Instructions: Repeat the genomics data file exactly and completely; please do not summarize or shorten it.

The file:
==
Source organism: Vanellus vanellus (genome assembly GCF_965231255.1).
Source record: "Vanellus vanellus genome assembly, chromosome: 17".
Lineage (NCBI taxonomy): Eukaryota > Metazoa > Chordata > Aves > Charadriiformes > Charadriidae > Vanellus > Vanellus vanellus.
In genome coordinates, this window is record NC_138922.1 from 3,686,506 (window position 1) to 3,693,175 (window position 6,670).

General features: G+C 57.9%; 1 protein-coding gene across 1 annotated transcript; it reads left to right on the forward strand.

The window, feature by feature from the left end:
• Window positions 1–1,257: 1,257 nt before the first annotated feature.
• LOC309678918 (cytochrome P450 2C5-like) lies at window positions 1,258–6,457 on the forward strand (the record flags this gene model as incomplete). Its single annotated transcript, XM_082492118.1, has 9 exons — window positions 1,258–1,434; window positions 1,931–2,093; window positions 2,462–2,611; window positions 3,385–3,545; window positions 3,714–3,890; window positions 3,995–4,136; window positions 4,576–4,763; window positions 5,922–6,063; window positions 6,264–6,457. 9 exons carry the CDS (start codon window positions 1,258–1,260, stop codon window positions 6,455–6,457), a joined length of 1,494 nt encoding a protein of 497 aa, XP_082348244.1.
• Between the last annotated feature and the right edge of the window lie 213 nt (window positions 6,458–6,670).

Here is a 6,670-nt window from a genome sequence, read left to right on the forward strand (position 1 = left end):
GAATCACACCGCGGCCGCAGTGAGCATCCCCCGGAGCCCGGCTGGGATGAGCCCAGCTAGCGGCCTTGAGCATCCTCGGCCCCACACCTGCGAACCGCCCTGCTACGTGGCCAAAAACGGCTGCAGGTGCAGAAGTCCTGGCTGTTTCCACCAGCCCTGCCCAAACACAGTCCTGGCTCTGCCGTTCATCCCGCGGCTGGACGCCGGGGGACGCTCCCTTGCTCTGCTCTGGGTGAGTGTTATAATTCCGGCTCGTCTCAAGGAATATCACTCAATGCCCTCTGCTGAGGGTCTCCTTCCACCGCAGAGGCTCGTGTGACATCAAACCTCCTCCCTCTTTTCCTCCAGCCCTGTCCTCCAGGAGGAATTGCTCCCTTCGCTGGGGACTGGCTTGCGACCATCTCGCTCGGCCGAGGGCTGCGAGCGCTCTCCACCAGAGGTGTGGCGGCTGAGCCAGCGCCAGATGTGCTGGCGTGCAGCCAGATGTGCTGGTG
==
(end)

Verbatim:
Source organism: Vanellus vanellus (genome assembly GCF_965231255.1).
Source record: "Vanellus vanellus genome assembly, chromosome: 17".
Lineage (NCBI taxonomy): Eukaryota > Metazoa > Chordata > Aves > Charadriiformes > Charadriidae > Vanellus > Vanellus vanellus.
In genome coordinates, this window is record NC_138922.1 from 3,686,506 (window position 1) to 3,693,175 (window position 6,670).

General features: G+C 57.9%; 1 protein-coding gene across 1 annotated transcript; it reads left to right on the forward strand.

The window, feature by feature from the left end:
• Window positions 1–1,257: 1,257 nt before the first annotated feature.
• LOC309678918 (cytochrome P450 2C5-like) lies at window positions 1,258–6,457 on the forward strand (the record flags this gene model as incomplete). Its single annotated transcript, XM_082492118.1, has 9 exons — window positions 1,258–1,434; window positions 1,931–2,093; window positions 2,462–2,611; window positions 3,385–3,545; window positions 3,714–3,890; window positions 3,995–4,136; window positions 4,576–4,763; window positions 5,922–6,063; window positions 6,264–6,457. 9 exons carry the CDS (start codon window positions 1,258–1,260, stop codon window positions 6,455–6,457), a joined length of 1,494 nt encoding a protein of 497 aa, XP_082348244.1.
• Between the last annotated feature and the right edge of the window lie 213 nt (window positions 6,458–6,670).

Here is a 6,670-nt window from a genome sequence, read left to right on the forward strand (position 1 = left end):
GAATCACACCGCGGCCGCAGTGAGCATCCCCCGGAGCCCGGCTGGGATGAGCCCAGCTAGCGGCCTTGAGCATCCTCGGCCCCACACCTGCGAACCGCCCTGCTACGTGGCCAAAAACGGCTGCAGGTGCAGAAGTCCTGGCTGTTTCCACCAGCCCTGCCCAAACACAGTCCTGGCTCTGCCGTTCATCCCGCGGCTGGACGCCGGGGGACGCTCCCTTGCTCTGCTCTGGGTGAGTGTTATAATTCCGGCTCGTCTCAAGGAATATCACTCAATGCCCTCTGCTGAGGGTCTCCTTCCACCGCAGAGGCTCGTGTGACATCAAACCTCCTCCCTCTTTTCCTCCAGCCCTGTCCTCCAGGAGGAATTGCTCCCTTCGCTGGGGACTGGCTTGCGACCATCTCGCTCGGCCGAGGGCTGCGAGCGCTCTCCACCAGAGGTGTGGCGGCTGAGCCAGCGCCAGATGTGCTGGCGTGCAGCCAGATGTGCTGGTG